Was there any way for a company as big and complex as GE to have been nimble and successful?
It’s a good question. Clearly, we were too complicated over time. We tried to be simpler as time went on, and I’m not sure we ever got simple enough. You can be big and fast as long as you’re really focused and deep. That’s what’s hard to replicate when you’re broad and big, being focused and deep enough to really make fast decisions. The qualifier to that is Amazon, which was built to be fast, and they do things at scale and speed. But we were just too broad, I’d say.
To be fair, Amazon is a digital native.
Yes, exactly. Jack Welch was a fantastic CEO, but the time was so different in terms of where we live, the globalization, the technology, the scrutiny, what investors expected. So, we were trying to make the company more contemporary for the era we lived in.
Given the pace of change today and the complexity of the world we’re living in, how can leaders of a diversified business like GE keep up?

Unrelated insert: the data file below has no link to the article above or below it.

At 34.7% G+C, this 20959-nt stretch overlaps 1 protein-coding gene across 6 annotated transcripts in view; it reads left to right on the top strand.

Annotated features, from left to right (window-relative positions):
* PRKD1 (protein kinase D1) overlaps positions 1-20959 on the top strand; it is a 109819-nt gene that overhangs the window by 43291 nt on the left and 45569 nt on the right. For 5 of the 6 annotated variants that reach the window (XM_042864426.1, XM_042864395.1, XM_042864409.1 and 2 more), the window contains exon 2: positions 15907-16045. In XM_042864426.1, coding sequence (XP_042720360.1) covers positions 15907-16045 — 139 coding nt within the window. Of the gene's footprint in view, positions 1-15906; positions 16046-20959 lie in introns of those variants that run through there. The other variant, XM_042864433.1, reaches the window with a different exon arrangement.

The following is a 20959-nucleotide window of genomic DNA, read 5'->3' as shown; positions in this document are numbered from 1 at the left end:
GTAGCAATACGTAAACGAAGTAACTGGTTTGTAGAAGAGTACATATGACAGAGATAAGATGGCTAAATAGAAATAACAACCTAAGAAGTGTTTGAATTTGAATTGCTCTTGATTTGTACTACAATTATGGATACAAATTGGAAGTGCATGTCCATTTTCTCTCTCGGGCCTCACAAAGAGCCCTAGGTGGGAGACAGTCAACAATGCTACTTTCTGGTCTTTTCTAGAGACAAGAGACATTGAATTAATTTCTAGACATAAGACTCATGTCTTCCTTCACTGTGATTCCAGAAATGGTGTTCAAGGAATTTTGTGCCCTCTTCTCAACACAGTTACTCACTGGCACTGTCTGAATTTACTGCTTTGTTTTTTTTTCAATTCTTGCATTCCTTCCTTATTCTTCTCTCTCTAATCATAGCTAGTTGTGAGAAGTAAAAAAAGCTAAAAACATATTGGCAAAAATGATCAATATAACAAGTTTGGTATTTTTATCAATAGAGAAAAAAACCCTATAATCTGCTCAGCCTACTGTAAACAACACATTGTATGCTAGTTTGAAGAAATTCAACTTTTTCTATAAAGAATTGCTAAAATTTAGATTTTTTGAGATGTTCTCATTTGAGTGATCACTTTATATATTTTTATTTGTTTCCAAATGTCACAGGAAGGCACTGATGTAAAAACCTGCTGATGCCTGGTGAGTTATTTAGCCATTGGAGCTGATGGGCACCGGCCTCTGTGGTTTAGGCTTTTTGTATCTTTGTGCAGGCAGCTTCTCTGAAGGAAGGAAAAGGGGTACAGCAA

Look, some of it’s construction, right? Some of it is how you keep your company focused, how you simplify the work in the field you’re in. And some of it is the ability to recruit new talent, to help compensate for what you might be missing or where you need to go. Brian Cornell [CEO of Target] is a friend of mine, and Target is a great case of an old-line retailer who’s been able to change dramatically to be more digitally competent. Now Brian’s a great learner, and he’s brought in talent from the outside, but he’s also swimming in one lane. It’s harder to do that when you’re swimming in eight lanes simultaneously, right? So again, it’s a function of simplifying your foundation, but then also recruiting from the outside to help you transition. When you do those things, scale can be a really good thing.
What advice would you give companies about scaling through M&A?
There are three things that are part of every deal. It’s timing, it’s what’s your market thesis, and it’s execution. When you get those three, M&A works. With Amersham, we were early, we had a huge market tailwind, and we had good execution. With Enron Wind, we were early, we had huge market tailwind, we had good execution. With Baker Hughes, we were probably well timed, but terrible market dynamics and good execution. And with Alstom, it was bad execution and bad timing. The reason why very few deals work is that it’s hard to get all three of those right.
You wrote that shareholder activism was the wrong answer for GE. What’s your takeaway for companies tussling with activist investors?